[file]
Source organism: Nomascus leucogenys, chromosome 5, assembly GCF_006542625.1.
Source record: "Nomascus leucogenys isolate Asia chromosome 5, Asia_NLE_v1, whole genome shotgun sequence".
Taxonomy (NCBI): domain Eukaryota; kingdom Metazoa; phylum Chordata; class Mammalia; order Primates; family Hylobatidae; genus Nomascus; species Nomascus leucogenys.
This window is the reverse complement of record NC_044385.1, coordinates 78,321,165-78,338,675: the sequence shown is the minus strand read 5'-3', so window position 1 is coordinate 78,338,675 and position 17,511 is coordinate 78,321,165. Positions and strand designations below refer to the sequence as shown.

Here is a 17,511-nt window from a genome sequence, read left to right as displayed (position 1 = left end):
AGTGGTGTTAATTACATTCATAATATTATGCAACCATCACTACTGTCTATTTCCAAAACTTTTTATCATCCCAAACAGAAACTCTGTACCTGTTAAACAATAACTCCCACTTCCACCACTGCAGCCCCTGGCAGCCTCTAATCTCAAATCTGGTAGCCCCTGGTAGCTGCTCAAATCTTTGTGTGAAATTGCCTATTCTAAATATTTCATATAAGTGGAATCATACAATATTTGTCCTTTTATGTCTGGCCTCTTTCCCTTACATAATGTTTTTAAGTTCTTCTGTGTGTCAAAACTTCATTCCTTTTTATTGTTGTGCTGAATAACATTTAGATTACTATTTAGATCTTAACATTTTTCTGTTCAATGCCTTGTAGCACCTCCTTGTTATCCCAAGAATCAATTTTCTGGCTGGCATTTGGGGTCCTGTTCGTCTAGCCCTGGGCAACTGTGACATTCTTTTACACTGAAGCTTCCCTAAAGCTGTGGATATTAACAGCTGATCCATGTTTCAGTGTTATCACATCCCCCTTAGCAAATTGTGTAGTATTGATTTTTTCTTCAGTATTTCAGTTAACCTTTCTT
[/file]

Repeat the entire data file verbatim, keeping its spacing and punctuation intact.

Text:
Source organism: Nomascus leucogenys, chromosome 5, assembly GCF_006542625.1.
Source record: "Nomascus leucogenys isolate Asia chromosome 5, Asia_NLE_v1, whole genome shotgun sequence".
Taxonomy (NCBI): domain Eukaryota; kingdom Metazoa; phylum Chordata; class Mammalia; order Primates; family Hylobatidae; genus Nomascus; species Nomascus leucogenys.
This window is the reverse complement of record NC_044385.1, coordinates 78,321,165-78,338,675: the sequence shown is the minus strand read 5'-3', so window position 1 is coordinate 78,338,675 and position 17,511 is coordinate 78,321,165. Positions and strand designations below refer to the sequence as shown.

Here is a 17,511-nt window from a genome sequence, read left to right as displayed (position 1 = left end):
AGTGGTGTTAATTACATTCATAATATTATGCAACCATCACTACTGTCTATTTCCAAAACTTTTTATCATCCCAAACAGAAACTCTGTACCTGTTAAACAATAACTCCCACTTCCACCACTGCAGCCCCTGGCAGCCTCTAATCTCAAATCTGGTAGCCCCTGGTAGCTGCTCAAATCTTTGTGTGAAATTGCCTATTCTAAATATTTCATATAAGTGGAATCATACAATATTTGTCCTTTTATGTCTGGCCTCTTTCCCTTACATAATGTTTTTAAGTTCTTCTGTGTGTCAAAACTTCATTCCTTTTTATTGTTGTGCTGAATAACATTTAGATTACTATTTAGATCTTAACATTTTTCTGTTCAATGCCTTGTAGCACCTCCTTGTTATCCCAAGAATCAATTTTCTGGCTGGCATTTGGGGTCCTGTTCGTCTAGCCCTGGGCAACTGTGACATTCTTTTACACTGAAGCTTCCCTAAAGCTGTGGATATTAACAGCTGATCCATGTTTCAGTGTTATCACATCCCCCTTAGCAAATTGTGTAGTATTGATTTTTTCTTCAGTATTTCAGTTAACCTTTCTT